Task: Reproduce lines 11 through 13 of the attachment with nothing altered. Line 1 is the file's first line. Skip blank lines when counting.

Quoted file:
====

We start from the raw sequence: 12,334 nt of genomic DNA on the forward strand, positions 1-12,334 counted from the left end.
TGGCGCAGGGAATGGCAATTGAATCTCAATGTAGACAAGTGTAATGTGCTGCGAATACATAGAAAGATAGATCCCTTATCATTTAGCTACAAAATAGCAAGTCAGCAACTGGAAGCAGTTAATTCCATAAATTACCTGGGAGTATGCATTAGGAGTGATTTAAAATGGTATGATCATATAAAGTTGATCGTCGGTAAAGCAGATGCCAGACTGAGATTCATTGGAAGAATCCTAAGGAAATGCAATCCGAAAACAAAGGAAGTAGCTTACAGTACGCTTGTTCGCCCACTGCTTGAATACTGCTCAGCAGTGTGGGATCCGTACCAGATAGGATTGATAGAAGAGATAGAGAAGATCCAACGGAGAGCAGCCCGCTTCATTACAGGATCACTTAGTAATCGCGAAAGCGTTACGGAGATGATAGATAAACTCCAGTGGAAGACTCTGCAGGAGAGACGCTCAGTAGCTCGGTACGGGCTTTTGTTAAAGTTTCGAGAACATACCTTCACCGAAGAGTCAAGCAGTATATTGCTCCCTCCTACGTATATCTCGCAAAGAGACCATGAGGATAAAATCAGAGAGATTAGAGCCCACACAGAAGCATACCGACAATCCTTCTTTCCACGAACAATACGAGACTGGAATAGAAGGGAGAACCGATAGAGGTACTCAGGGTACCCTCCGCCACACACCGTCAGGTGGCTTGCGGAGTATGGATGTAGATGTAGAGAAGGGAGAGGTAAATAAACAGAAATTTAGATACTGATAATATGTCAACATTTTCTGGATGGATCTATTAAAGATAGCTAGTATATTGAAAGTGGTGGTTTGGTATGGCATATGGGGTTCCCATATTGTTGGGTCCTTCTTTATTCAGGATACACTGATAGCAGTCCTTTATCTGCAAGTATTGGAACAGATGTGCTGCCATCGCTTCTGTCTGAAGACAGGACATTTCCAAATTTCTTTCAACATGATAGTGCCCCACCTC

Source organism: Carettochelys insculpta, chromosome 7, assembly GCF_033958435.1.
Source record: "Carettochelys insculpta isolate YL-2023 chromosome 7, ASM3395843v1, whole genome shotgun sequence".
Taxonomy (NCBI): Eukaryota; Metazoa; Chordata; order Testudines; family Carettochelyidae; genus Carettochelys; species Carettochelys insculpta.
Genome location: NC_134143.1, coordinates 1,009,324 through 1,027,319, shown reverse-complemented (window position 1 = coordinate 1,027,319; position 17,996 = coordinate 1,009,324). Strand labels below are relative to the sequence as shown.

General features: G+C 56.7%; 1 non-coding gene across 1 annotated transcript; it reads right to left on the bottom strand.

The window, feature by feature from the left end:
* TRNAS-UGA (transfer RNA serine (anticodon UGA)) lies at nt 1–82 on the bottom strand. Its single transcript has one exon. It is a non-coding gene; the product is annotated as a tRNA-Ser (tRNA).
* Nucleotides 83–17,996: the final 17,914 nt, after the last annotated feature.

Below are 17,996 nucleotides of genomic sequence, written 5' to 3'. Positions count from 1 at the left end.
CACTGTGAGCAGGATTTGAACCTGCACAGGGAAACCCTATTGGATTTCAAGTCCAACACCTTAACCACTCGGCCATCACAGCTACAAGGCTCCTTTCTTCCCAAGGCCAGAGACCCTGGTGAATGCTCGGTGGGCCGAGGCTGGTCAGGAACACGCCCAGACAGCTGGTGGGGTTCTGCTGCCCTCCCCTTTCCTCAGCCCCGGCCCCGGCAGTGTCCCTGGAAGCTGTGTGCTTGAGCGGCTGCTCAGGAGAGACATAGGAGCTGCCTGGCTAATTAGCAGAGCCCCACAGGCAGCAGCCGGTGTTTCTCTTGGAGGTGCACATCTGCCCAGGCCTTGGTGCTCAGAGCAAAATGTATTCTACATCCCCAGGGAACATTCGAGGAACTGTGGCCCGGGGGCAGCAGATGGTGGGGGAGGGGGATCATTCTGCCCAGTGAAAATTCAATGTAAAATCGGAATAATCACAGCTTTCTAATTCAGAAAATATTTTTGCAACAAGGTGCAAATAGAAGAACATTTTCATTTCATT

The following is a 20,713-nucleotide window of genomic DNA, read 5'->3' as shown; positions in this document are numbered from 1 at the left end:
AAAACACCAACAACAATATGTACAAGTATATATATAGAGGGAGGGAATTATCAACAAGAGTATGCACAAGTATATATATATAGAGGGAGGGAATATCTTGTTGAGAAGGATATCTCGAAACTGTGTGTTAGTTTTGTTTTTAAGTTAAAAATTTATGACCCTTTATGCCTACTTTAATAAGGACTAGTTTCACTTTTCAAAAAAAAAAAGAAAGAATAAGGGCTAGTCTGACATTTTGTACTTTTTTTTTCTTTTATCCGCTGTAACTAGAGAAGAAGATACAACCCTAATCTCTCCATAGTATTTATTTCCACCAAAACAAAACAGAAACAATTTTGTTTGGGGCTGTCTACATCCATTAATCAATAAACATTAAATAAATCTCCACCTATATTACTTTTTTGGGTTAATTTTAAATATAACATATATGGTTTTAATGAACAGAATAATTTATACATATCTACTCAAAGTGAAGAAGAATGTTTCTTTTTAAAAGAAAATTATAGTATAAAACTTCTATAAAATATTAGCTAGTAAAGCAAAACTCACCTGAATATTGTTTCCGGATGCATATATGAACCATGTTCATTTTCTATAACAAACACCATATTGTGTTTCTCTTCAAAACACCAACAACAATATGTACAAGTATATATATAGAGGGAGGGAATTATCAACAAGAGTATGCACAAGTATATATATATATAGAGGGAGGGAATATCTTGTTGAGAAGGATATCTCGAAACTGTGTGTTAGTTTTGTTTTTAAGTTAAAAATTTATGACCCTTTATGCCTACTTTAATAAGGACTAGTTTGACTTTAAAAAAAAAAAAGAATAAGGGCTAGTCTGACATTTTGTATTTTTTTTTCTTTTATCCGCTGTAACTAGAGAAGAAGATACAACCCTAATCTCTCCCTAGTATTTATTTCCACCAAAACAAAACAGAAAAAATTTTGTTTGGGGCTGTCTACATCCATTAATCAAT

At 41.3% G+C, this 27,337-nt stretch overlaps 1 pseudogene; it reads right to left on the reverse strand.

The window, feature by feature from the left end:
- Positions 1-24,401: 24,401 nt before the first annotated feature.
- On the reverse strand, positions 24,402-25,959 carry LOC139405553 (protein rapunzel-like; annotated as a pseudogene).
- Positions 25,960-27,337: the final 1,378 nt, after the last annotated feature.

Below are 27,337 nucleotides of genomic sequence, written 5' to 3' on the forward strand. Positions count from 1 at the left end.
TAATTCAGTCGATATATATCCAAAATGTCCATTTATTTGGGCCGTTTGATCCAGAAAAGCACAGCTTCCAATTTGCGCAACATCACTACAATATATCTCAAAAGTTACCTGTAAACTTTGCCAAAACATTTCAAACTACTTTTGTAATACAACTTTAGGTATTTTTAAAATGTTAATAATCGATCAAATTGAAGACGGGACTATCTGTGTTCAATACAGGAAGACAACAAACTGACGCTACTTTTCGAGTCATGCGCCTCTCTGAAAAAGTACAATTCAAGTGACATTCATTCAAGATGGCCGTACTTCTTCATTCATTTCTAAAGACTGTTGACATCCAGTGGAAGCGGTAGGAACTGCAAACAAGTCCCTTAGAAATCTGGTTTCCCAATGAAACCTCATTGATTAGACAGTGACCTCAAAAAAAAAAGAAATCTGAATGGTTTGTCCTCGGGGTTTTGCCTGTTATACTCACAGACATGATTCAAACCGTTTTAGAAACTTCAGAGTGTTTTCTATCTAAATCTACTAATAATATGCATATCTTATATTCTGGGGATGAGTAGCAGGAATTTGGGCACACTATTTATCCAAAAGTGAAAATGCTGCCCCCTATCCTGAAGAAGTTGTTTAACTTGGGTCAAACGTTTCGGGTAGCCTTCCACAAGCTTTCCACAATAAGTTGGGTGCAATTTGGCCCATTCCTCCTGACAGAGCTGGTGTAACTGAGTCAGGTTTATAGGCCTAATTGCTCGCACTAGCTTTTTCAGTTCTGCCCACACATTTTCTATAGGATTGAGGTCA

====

Below are 17,996 nucleotides of genomic sequence, written 5' to 3'. Positions count from 1 at the left end.
CACTGTGAGCAGGATTTGAACCTGCACAGGGAAACCCTATTGGATTTCAAGTCCAACACCTTAACCACTCGGCCATCACAGCTACAAGGCTCCTTTCTTCCCAAGGCCAGAGACCCTGGTGAATGCTCGGTGGGCCGAGGCTGGTCAGGAACACGCCCAGACAGCTGGTGGGGTTCTGCTGCCCTCCCCTTTCCTCAGCCCCGGCCCCGGCAGTGTCCCTGGAAGCTGTGTGCTTGAGCGGCTGCTCAGGAGAGACATAGGAGCTGCCTGGCTAATTAGCAGAGCCCCACAGGCAGCAGCCGGTGTTTCTCTTGGAGGTGCACATCTGCCCAGGCCTTGGTGCTCAGAGCAAAATGTATTCTACATCCCCAGGGAACATTCGAGGAACTGTGGCCCGGGGGCAGCAGATGGTGGGGGAGGGGGATCATTCTGCCCAGTGAAAATTCAATGTAAAATCGGAATAATCACAGCTTTCTAATTCAGAAAATATTTTTGCAACAAGGTGCAAATAGAAGAACATTTTCATTTCATT

The following is a 20,713-nucleotide window of genomic DNA, read 5'->3' as shown; positions in this document are numbered from 1 at the left end: